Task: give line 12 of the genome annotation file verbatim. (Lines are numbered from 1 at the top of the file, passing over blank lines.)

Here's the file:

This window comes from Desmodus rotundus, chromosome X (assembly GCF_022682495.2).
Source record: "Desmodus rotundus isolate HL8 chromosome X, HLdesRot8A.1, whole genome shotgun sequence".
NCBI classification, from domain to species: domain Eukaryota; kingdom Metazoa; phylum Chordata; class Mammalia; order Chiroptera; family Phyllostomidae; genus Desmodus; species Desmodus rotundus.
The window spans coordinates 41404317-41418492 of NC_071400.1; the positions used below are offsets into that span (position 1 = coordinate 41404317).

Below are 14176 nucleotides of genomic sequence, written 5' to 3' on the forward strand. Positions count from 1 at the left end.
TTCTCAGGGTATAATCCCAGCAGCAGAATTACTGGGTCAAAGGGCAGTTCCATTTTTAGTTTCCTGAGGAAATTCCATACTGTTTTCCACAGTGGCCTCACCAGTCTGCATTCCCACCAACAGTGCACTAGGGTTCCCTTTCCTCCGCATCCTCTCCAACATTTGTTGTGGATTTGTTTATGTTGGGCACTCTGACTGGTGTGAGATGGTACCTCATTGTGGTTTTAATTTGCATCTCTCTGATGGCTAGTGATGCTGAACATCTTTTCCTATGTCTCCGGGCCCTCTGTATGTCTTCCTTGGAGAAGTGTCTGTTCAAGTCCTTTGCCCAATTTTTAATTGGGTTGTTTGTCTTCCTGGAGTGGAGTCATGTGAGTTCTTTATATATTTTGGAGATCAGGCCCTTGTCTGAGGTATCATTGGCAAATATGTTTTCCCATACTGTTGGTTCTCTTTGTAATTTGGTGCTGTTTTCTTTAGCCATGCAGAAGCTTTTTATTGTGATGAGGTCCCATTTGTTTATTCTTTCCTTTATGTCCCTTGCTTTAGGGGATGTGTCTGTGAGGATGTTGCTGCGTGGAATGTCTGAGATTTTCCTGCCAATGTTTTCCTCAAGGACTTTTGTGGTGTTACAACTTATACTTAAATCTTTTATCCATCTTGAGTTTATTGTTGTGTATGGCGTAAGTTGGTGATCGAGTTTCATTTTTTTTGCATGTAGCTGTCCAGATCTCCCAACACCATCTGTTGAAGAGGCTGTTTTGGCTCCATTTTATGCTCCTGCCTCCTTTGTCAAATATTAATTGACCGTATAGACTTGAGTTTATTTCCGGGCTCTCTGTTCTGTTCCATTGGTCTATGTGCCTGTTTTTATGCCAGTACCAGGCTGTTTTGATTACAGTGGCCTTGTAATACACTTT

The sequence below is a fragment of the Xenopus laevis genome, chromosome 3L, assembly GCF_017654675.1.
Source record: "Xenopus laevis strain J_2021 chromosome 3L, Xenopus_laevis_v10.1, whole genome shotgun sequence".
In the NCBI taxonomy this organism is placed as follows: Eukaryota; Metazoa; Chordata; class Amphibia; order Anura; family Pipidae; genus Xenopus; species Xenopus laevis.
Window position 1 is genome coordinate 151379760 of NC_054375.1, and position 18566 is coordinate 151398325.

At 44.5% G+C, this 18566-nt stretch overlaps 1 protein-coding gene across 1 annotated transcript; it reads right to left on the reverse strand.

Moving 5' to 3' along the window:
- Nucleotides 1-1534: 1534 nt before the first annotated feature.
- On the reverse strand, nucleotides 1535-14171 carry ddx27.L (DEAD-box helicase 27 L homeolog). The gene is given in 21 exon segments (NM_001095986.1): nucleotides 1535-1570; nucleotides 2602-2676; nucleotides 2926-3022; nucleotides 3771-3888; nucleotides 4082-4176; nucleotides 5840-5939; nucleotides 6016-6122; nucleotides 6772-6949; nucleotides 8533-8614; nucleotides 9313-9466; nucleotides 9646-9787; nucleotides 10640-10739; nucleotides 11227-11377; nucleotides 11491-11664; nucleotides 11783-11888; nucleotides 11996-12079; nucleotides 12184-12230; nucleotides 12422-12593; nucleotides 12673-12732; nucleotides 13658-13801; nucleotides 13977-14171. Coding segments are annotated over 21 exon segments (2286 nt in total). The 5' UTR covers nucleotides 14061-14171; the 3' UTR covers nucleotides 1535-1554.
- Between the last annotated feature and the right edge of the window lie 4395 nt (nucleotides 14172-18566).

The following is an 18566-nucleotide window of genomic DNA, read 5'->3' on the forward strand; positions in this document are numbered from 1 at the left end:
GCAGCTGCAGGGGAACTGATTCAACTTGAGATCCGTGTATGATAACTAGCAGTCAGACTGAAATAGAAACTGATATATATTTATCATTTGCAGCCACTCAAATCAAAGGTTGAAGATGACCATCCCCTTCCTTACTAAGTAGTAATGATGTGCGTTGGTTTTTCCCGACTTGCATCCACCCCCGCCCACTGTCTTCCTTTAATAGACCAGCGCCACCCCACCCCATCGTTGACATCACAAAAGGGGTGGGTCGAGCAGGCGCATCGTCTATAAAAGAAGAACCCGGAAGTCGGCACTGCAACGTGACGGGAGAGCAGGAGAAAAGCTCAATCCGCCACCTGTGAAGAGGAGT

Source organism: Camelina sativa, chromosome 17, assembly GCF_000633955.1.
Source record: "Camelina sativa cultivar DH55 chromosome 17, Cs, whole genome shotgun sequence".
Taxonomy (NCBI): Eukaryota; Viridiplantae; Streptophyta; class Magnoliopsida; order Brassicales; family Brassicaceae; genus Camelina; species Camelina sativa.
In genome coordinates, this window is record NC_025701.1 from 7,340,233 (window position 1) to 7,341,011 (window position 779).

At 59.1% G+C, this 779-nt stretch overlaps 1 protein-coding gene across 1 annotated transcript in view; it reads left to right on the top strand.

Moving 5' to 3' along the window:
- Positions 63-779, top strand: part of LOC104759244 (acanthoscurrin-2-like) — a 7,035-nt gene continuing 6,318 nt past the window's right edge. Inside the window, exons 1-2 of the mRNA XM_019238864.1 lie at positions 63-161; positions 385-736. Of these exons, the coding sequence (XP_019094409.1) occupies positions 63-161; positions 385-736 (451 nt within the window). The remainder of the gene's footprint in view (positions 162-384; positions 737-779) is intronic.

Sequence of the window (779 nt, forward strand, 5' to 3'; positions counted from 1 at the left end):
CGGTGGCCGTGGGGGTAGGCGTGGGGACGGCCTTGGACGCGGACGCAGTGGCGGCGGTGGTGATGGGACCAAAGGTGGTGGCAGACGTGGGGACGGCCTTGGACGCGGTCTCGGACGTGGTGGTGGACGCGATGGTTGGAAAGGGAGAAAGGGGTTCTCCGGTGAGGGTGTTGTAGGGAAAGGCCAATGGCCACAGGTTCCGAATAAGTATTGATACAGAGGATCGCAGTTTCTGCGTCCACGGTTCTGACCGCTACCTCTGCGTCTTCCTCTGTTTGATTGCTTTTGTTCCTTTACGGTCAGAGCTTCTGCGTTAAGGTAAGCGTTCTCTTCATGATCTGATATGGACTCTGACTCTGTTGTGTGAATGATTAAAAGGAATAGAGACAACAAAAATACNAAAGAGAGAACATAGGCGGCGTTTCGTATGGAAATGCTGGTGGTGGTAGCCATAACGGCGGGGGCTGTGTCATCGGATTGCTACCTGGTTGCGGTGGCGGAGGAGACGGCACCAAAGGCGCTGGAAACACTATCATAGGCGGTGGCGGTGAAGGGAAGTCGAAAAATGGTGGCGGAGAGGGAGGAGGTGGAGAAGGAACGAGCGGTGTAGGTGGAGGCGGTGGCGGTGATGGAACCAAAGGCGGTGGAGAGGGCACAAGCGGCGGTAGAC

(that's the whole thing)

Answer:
Moving 5' to 3' along the window: